That’s pretty easy, isn’t it?
Are your ready to try a division problem now?
Here we have x ÷ 2 = 3.
Now when you see division written like this (from left to right with the traditional division symbol)
I want you to re-write it using the fraction form for division.
And that’s because it’s much easier to cancel common factors
and simplify your equation when you use the fraction form.
Now that we have it re-written, let’s solve it.
We can see that the unknown is not by itself because it is being divided by 2.
How can get get rid of (or undo) that division?
Yep… we can undo division with multiplication.
So we need to multiply BOTH sides of the equation by 2.
Instead of writing the multiplication sign,
I’m using the parentheses notation that we learned about in the video called “What Is Algebra?”
Remember, the multiplication is just implied.
On the first side, the 2 on top cancels out the 2 on the bottom,
since 2 divided by 2 is just 1.
And I know what some of you are thinking…
“How is there a 2 on top? The 2 looks like it’s really in the middle …kind of like how a mixed number looks.”
That’s true, but don’t confuse this with a mixed number!
Mixed numbers involve addition,
but the parentheses let you know that the 2 and the (x over 2) are being multiplied,
since multiplication is the default operation.
Okay, so it’s not a mixed number, but how is the 2 on top?
Well, do you remember how you can turn any number into a fraction
just by making 1 the bottom number?
That means that 2 is the same as 2 over 1.
Ah… now you can see that the 2 really is on top.
It’s just that we don’t usually show the 1 on the bottom.
Alright then… so the ‘2’s cancel, leaving the ‘x’ all by itself on this side.
And on the other side, we have 3 times 2, which is just 6.
So in this problem, x = 6.
That’s not too hard either!
Let’s try another one: x over 10 = 15.
In this problem, since the x is being divided by 10, to get it by itself,
we’re going to need to multiply both sides of the equation by 10.
On the first side, the ’10’s cancel, leaving ‘x’ all by itself.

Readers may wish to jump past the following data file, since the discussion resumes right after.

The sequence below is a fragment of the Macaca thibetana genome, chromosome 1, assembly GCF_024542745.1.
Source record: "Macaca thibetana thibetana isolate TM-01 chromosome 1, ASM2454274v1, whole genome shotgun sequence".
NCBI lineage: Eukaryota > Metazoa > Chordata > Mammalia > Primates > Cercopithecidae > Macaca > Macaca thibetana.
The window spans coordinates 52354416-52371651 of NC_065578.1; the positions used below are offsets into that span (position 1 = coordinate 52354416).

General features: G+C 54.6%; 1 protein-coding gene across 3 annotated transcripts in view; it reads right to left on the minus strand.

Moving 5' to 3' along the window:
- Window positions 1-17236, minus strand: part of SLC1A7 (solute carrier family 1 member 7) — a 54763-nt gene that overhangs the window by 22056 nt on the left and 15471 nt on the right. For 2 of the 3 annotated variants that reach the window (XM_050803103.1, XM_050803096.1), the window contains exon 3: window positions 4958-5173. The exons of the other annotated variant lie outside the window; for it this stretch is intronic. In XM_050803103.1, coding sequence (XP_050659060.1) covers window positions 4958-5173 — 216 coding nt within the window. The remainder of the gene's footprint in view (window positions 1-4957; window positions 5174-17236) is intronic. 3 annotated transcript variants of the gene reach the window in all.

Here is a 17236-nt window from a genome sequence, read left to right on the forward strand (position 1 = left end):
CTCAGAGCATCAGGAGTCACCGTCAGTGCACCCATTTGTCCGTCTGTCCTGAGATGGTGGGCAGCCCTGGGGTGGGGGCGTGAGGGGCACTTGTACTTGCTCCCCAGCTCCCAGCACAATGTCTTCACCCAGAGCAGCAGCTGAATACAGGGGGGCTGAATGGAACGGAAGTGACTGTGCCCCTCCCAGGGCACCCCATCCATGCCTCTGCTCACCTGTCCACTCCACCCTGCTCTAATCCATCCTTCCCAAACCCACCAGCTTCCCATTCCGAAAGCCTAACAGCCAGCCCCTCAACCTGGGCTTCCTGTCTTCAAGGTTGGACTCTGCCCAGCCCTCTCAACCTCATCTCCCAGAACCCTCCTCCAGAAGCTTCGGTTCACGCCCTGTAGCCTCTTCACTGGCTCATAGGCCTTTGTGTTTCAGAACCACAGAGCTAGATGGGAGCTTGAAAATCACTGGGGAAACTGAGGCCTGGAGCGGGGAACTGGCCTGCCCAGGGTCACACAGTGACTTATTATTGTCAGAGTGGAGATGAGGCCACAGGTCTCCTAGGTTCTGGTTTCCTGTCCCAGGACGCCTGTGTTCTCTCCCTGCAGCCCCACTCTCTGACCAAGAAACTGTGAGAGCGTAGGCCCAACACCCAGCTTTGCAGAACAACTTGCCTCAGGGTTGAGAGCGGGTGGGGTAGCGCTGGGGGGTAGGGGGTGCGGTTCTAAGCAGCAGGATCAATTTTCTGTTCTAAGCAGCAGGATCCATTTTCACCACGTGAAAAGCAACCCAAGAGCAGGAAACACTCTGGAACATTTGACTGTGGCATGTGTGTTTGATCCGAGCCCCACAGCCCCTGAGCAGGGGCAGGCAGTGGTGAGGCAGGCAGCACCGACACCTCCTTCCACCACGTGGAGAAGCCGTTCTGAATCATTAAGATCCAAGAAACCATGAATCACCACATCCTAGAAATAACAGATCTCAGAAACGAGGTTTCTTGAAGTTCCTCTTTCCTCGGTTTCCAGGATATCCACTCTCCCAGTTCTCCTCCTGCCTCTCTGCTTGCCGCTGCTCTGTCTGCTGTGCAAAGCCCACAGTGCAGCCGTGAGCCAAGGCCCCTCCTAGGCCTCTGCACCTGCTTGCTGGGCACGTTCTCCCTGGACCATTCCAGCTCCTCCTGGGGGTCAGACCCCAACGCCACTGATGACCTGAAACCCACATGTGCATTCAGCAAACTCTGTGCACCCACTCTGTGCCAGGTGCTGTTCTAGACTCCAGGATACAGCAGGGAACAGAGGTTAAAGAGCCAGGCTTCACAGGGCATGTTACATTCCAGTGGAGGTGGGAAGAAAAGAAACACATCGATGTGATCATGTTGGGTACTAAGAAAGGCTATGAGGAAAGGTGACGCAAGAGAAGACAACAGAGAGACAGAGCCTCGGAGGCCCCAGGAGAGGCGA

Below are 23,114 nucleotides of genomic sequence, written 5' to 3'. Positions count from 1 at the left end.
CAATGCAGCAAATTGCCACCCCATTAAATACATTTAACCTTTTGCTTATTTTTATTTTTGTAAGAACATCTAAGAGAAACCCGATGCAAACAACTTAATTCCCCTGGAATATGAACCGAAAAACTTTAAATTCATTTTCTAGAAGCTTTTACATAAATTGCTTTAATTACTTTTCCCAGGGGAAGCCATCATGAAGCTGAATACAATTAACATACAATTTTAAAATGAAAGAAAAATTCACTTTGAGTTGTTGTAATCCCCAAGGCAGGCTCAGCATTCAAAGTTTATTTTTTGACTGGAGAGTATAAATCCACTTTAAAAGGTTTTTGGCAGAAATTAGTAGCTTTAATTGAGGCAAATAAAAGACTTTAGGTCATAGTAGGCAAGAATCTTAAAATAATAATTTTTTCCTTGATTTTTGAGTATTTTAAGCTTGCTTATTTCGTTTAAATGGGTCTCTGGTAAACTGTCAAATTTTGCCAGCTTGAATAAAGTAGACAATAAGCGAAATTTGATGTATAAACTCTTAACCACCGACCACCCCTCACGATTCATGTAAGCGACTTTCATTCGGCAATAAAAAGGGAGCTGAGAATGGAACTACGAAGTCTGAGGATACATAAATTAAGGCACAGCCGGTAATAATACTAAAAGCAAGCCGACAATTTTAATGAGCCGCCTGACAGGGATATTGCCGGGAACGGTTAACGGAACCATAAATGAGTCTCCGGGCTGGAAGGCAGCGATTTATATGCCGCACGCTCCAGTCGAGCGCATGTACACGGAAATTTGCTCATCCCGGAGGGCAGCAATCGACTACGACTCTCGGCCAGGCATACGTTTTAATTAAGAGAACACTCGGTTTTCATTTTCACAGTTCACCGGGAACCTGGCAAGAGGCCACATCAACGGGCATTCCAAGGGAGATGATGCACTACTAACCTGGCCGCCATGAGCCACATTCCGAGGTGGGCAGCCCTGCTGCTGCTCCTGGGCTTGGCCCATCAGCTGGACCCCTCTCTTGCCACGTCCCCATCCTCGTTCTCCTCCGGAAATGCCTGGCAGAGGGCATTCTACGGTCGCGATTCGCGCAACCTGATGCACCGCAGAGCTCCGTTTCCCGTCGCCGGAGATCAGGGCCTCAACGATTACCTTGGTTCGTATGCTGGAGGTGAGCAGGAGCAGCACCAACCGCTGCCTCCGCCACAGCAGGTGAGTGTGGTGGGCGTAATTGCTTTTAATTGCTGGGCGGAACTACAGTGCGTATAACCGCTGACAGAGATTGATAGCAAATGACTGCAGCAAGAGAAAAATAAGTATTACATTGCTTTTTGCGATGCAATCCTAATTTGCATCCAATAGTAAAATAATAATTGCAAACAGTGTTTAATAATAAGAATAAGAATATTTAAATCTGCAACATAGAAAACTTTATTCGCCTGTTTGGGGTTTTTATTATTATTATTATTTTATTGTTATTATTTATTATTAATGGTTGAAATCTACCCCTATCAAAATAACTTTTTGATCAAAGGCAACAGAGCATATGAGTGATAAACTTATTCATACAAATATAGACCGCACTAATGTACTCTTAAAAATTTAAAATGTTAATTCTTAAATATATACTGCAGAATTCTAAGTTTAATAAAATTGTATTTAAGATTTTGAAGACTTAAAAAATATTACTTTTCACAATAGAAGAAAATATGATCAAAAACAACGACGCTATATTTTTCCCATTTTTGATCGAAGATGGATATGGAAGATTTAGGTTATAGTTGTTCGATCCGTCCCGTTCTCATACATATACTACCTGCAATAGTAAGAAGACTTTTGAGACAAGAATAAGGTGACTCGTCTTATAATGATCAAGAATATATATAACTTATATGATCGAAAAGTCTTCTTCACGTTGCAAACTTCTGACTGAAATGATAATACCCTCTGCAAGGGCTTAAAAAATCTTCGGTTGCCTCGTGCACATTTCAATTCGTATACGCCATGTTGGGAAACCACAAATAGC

And on the other side, we have 15 times 10, which is 150.
So our answer is x = 150.
Great! That’s how you solve simple equation where an unknown is being multiplied by a number or divided by a number.
But, just like with subtraction in the last video, with division,
there’s a tricky variation that I need to tell you about.
What if you have an equation where a number is being divided by an unknown?
Since division does not have the commutative property,
x over 4 is NOT the same thing as 4 over x.
So what do we do if the unknown is on the bottom?
…like in this problem: 4 over x = 2
Well, you’re first thought might be to multiplying both sides by 4,
but that won’t help us here, because both of the ‘4’s would be on top,
so they wouldn’t cancel each other out.
Instead, what we need to do is multiply both sides by ‘x’.
Watch what happens then…
The ‘x’s on this side of the equation will cancel.
Yep! You can cancel unknowns and variables exactly like you can regular numbers.
That will leave us with just 4 on this side of the equation,
and on the other side, we have 2 times x or 2x.
True… that didn’t solve the equation!
But it did get rid of the tricky ‘x’ on the bottom
and it changed our equation into a problem that we already know how to solve.
Now, to get the ‘x’ all by itself, we just need to divide both sides of the equation by 2.
On the first side, we have 4 divided by 2, which is 2,
and on the other side, the 2 over 2 cancels and we are left with just x.
So now we know that x = 2.
Okay… so now that you’ve watched these first three Math Antics Algebra videos,
you should be able to solve any simple one-step equation involving
addition, subtraction, multiplication or division, right?
Well… not unless you practice!
To really learn how to solve equations,
you have to try a lot of problems on your own to make sure that you really understand how to do it.
And if you’re still confused, try re-watching these videos a few times since they cover so much information.
As always, thanks for watching Math Antics, and I’ll see ya next time!
Learn more at www.mathantics.com
Hey, I watched that video you… mentioned…